A necessary counterpart to our modern lives is the reintroduction of the natural world. Few activities brought me more joy than the simple act of observing and photographing wildlife in their natural habitat.
My Personal Fallout
Unfortunately, it is far too easy to completely neglect the natural realm of our existence. Although I used to go out to the woods almost every week, these hobbies were gradually taken over by more sedentary pastimes: browsing the internet, video gaming, and not getting enough outside air in general.
I accumulated unhealthy habits to the point where both my physical and mental health was severely crippled. Without being in tune with natural daily rhythm, my routines became erratic. I was eating, sleeping, and working in unsustainable chaos. I was stressed, burnt out, and languished.
Only recently did I face this problem directly. It is a lifestyle that I have barely begun recovering from.
Nature as Mental Health Sanctuary
Nature might be an antidote. It operates in its own clock, largely unperturbed by the hectic cycles of our urban lives. It promotes a sense of existence in the present moment that our technologies do not.
To be separate from the silent noise of social media and to observe, without trying to manipulate, nature has an almost meditative effect.
Science tends to agree. Recent research studied the correlation between exposure to green areas in childhood residency and mental health issues later in life in over 90,000 Americans.
The results were staggering: those who lived in the most urban areas were over 55% more likely to be mentally ill than those who lived in the most rural areas, even after normalizing for other risk factors.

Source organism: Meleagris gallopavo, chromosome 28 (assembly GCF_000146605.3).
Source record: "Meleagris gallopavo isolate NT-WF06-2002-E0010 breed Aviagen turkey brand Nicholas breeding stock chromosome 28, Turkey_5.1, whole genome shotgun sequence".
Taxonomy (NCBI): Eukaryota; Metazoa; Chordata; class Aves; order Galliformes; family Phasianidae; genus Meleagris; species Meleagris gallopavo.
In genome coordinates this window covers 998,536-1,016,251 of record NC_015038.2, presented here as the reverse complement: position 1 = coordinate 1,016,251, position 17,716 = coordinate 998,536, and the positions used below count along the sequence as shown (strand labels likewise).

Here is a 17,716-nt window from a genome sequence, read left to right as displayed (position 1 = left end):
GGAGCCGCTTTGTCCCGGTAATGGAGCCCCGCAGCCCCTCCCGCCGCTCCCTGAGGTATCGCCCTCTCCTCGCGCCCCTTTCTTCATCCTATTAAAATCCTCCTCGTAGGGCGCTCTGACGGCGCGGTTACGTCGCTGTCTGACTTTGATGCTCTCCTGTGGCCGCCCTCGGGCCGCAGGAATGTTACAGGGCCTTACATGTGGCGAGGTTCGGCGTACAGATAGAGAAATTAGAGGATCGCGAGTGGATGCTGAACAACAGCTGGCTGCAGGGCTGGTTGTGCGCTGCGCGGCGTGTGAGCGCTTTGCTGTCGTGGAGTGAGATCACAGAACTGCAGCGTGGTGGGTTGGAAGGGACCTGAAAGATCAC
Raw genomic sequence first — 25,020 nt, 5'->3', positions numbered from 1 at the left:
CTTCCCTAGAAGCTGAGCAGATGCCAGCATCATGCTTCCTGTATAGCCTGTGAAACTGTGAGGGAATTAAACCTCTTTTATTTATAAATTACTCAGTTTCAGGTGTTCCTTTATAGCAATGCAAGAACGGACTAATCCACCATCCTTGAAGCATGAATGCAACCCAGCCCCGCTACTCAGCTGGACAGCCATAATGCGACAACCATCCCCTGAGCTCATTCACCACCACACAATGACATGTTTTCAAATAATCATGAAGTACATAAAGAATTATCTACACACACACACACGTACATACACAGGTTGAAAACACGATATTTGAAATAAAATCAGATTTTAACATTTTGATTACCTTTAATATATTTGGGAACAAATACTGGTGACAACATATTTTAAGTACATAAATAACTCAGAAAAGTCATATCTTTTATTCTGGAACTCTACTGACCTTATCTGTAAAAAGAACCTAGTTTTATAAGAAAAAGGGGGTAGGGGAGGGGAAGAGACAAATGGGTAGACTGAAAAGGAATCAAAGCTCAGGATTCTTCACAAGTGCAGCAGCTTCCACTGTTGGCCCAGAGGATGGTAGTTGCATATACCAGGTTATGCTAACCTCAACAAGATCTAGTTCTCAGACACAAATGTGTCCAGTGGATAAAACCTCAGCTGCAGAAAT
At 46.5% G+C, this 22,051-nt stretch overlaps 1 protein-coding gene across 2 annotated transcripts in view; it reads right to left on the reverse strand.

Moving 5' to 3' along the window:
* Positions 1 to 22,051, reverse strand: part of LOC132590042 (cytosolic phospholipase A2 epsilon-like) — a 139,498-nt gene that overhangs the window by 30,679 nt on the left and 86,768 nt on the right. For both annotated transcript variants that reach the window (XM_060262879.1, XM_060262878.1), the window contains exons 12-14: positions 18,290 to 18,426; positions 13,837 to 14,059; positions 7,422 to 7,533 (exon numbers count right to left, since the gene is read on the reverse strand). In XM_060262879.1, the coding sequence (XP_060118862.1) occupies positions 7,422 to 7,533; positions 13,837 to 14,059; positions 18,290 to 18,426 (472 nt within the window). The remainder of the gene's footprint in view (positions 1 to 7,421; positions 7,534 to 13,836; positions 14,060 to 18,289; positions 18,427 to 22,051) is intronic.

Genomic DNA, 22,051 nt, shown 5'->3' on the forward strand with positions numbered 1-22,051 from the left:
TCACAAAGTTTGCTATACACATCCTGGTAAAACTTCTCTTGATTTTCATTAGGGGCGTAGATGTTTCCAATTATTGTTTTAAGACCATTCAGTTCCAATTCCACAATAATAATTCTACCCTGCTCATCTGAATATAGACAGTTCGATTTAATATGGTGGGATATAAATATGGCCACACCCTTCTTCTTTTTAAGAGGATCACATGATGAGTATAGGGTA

It’s no surprise that urban areas are damaging to our psyche. Our minds were not adapted to handle such a degree of mental overload.
Tech-junkies like me or the computer scientist Cal Newport are starting to notice this compulsive need for retreating into nature. We’re the ones most doped into technocentrism, and the ones most heavily affected by it.
Despite common perceptions, nature photography is not a hobby that absolutely requires equipment. These days, I only carry an iPhone 8 and a $50 Olloclip macro lens attachment. The photo above is an example of what iPhoneography can achieve. While it is nowhere near professional quality, it doesn’t have to be.
The method of our forays into nature might matter less than that we do. Whether it is birdwatching, wildlife photography, wildlife gardening, trekking, or eco-tourism, it seems to greatly help our mental health.